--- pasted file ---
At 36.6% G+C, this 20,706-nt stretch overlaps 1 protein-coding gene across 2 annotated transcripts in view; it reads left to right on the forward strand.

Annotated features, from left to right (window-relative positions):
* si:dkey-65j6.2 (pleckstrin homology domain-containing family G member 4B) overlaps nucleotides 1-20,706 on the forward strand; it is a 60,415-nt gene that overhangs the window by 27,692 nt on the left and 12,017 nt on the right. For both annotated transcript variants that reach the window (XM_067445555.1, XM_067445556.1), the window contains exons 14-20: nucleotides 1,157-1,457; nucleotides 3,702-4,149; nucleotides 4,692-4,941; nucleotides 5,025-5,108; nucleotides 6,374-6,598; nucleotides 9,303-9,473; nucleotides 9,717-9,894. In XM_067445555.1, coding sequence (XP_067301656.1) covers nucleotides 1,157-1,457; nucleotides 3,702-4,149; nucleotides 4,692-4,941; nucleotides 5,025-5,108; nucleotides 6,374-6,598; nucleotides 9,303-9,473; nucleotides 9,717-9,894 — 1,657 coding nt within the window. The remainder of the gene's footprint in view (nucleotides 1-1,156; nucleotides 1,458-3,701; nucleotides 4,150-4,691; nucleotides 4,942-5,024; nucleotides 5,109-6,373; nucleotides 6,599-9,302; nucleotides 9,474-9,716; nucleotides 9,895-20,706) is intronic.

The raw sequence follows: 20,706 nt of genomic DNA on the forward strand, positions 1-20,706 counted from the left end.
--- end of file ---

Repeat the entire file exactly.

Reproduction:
At 36.6% G+C, this 20,706-nt stretch overlaps 1 protein-coding gene across 2 annotated transcripts in view; it reads left to right on the forward strand.

Annotated features, from left to right (window-relative positions):
* si:dkey-65j6.2 (pleckstrin homology domain-containing family G member 4B) overlaps nucleotides 1-20,706 on the forward strand; it is a 60,415-nt gene that overhangs the window by 27,692 nt on the left and 12,017 nt on the right. For both annotated transcript variants that reach the window (XM_067445555.1, XM_067445556.1), the window contains exons 14-20: nucleotides 1,157-1,457; nucleotides 3,702-4,149; nucleotides 4,692-4,941; nucleotides 5,025-5,108; nucleotides 6,374-6,598; nucleotides 9,303-9,473; nucleotides 9,717-9,894. In XM_067445555.1, coding sequence (XP_067301656.1) covers nucleotides 1,157-1,457; nucleotides 3,702-4,149; nucleotides 4,692-4,941; nucleotides 5,025-5,108; nucleotides 6,374-6,598; nucleotides 9,303-9,473; nucleotides 9,717-9,894 — 1,657 coding nt within the window. The remainder of the gene's footprint in view (nucleotides 1-1,156; nucleotides 1,458-3,701; nucleotides 4,150-4,691; nucleotides 4,942-5,024; nucleotides 5,109-6,373; nucleotides 6,599-9,302; nucleotides 9,474-9,716; nucleotides 9,895-20,706) is intronic.

The raw sequence follows: 20,706 nt of genomic DNA on the forward strand, positions 1-20,706 counted from the left end.